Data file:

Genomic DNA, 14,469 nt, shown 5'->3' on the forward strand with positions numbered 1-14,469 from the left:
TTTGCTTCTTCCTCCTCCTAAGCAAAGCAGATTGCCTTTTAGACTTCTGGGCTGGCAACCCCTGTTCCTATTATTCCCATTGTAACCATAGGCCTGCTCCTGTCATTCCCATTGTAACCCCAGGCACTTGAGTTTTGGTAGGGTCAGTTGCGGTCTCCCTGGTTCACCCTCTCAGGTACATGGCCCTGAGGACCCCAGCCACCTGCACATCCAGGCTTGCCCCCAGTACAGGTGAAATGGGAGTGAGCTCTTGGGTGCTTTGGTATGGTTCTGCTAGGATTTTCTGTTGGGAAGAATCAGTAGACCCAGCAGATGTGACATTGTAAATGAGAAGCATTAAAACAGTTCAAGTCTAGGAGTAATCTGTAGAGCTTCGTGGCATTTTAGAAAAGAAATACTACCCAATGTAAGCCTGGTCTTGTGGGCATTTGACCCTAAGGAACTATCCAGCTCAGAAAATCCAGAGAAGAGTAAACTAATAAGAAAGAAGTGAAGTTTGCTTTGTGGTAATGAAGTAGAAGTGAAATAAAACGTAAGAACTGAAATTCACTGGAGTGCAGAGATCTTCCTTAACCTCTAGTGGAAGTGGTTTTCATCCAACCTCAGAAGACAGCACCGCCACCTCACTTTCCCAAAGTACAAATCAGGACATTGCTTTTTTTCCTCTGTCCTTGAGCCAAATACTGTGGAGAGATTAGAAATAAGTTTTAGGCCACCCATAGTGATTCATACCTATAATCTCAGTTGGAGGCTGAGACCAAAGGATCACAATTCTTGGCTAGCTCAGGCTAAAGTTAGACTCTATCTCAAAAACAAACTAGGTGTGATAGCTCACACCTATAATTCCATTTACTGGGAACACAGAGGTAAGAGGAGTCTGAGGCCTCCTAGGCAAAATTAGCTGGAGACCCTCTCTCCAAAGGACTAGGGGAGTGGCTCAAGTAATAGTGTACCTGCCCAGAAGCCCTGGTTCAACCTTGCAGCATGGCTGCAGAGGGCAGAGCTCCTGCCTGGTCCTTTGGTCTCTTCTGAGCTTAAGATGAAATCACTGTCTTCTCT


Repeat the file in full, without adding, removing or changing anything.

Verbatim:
Genomic DNA, 14,469 nt, shown 5'->3' on the forward strand with positions numbered 1-14,469 from the left:
TTTGCTTCTTCCTCCTCCTAAGCAAAGCAGATTGCCTTTTAGACTTCTGGGCTGGCAACCCCTGTTCCTATTATTCCCATTGTAACCATAGGCCTGCTCCTGTCATTCCCATTGTAACCCCAGGCACTTGAGTTTTGGTAGGGTCAGTTGCGGTCTCCCTGGTTCACCCTCTCAGGTACATGGCCCTGAGGACCCCAGCCACCTGCACATCCAGGCTTGCCCCCAGTACAGGTGAAATGGGAGTGAGCTCTTGGGTGCTTTGGTATGGTTCTGCTAGGATTTTCTGTTGGGAAGAATCAGTAGACCCAGCAGATGTGACATTGTAAATGAGAAGCATTAAAACAGTTCAAGTCTAGGAGTAATCTGTAGAGCTTCGTGGCATTTTAGAAAAGAAATACTACCCAATGTAAGCCTGGTCTTGTGGGCATTTGACCCTAAGGAACTATCCAGCTCAGAAAATCCAGAGAAGAGTAAACTAATAAGAAAGAAGTGAAGTTTGCTTTGTGGTAATGAAGTAGAAGTGAAATAAAACGTAAGAACTGAAATTCACTGGAGTGCAGAGATCTTCCTTAACCTCTAGTGGAAGTGGTTTTCATCCAACCTCAGAAGACAGCACCGCCACCTCACTTTCCCAAAGTACAAATCAGGACATTGCTTTTTTTCCTCTGTCCTTGAGCCAAATACTGTGGAGAGATTAGAAATAAGTTTTAGGCCACCCATAGTGATTCATACCTATAATCTCAGTTGGAGGCTGAGACCAAAGGATCACAATTCTTGGCTAGCTCAGGCTAAAGTTAGACTCTATCTCAAAAACAAACTAGGTGTGATAGCTCACACCTATAATTCCATTTACTGGGAACACAGAGGTAAGAGGAGTCTGAGGCCTCCTAGGCAAAATTAGCTGGAGACCCTCTCTCCAAAGGACTAGGGGAGTGGCTCAAGTAATAGTGTACCTGCCCAGAAGCCCTGGTTCAACCTTGCAGCATGGCTGCAGAGGGCAGAGCTCCTGCCTGGTCCTTTGGTCTCTTCTGAGCTTAAGATGAAATCACTGTCTTCTCT